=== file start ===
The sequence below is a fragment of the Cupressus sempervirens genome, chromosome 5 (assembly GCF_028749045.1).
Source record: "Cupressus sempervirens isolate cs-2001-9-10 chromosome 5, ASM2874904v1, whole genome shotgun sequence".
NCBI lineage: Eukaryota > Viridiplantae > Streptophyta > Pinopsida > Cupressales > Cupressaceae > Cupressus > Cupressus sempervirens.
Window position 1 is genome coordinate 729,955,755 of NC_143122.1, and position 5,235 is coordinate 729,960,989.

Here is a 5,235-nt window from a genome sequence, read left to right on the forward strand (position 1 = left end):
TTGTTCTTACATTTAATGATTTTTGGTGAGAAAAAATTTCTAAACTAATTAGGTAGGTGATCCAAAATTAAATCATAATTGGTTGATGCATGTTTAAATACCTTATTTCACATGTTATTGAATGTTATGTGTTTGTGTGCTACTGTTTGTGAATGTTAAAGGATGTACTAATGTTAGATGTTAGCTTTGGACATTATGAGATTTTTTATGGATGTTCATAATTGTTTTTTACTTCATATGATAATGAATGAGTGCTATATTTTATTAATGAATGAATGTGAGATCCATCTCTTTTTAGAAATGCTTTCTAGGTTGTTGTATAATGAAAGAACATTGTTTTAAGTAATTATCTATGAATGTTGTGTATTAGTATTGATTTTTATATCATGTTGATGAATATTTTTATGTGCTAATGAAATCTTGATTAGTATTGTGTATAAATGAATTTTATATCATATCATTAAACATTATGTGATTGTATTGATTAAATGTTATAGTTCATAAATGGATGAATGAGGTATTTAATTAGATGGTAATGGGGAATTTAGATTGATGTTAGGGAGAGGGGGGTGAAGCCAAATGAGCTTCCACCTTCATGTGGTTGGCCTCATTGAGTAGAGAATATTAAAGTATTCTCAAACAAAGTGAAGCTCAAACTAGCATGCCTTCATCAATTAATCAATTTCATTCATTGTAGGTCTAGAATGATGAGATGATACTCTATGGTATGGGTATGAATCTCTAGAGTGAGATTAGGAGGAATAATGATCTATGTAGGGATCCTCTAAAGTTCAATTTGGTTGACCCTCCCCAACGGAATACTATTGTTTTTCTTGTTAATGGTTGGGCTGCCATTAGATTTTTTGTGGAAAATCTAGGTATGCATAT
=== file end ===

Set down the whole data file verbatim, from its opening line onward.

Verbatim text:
The sequence below is a fragment of the Cupressus sempervirens genome, chromosome 5 (assembly GCF_028749045.1).
Source record: "Cupressus sempervirens isolate cs-2001-9-10 chromosome 5, ASM2874904v1, whole genome shotgun sequence".
NCBI lineage: Eukaryota > Viridiplantae > Streptophyta > Pinopsida > Cupressales > Cupressaceae > Cupressus > Cupressus sempervirens.
Window position 1 is genome coordinate 729,955,755 of NC_143122.1, and position 5,235 is coordinate 729,960,989.

Here is a 5,235-nt window from a genome sequence, read left to right on the forward strand (position 1 = left end):
TTGTTCTTACATTTAATGATTTTTGGTGAGAAAAAATTTCTAAACTAATTAGGTAGGTGATCCAAAATTAAATCATAATTGGTTGATGCATGTTTAAATACCTTATTTCACATGTTATTGAATGTTATGTGTTTGTGTGCTACTGTTTGTGAATGTTAAAGGATGTACTAATGTTAGATGTTAGCTTTGGACATTATGAGATTTTTTATGGATGTTCATAATTGTTTTTTACTTCATATGATAATGAATGAGTGCTATATTTTATTAATGAATGAATGTGAGATCCATCTCTTTTTAGAAATGCTTTCTAGGTTGTTGTATAATGAAAGAACATTGTTTTAAGTAATTATCTATGAATGTTGTGTATTAGTATTGATTTTTATATCATGTTGATGAATATTTTTATGTGCTAATGAAATCTTGATTAGTATTGTGTATAAATGAATTTTATATCATATCATTAAACATTATGTGATTGTATTGATTAAATGTTATAGTTCATAAATGGATGAATGAGGTATTTAATTAGATGGTAATGGGGAATTTAGATTGATGTTAGGGAGAGGGGGGTGAAGCCAAATGAGCTTCCACCTTCATGTGGTTGGCCTCATTGAGTAGAGAATATTAAAGTATTCTCAAACAAAGTGAAGCTCAAACTAGCATGCCTTCATCAATTAATCAATTTCATTCATTGTAGGTCTAGAATGATGAGATGATACTCTATGGTATGGGTATGAATCTCTAGAGTGAGATTAGGAGGAATAATGATCTATGTAGGGATCCTCTAAAGTTCAATTTGGTTGACCCTCCCCAACGGAATACTATTGTTTTTCTTGTTAATGGTTGGGCTGCCATTAGATTTTTTGTGGAAAATCTAGGTATGCATAT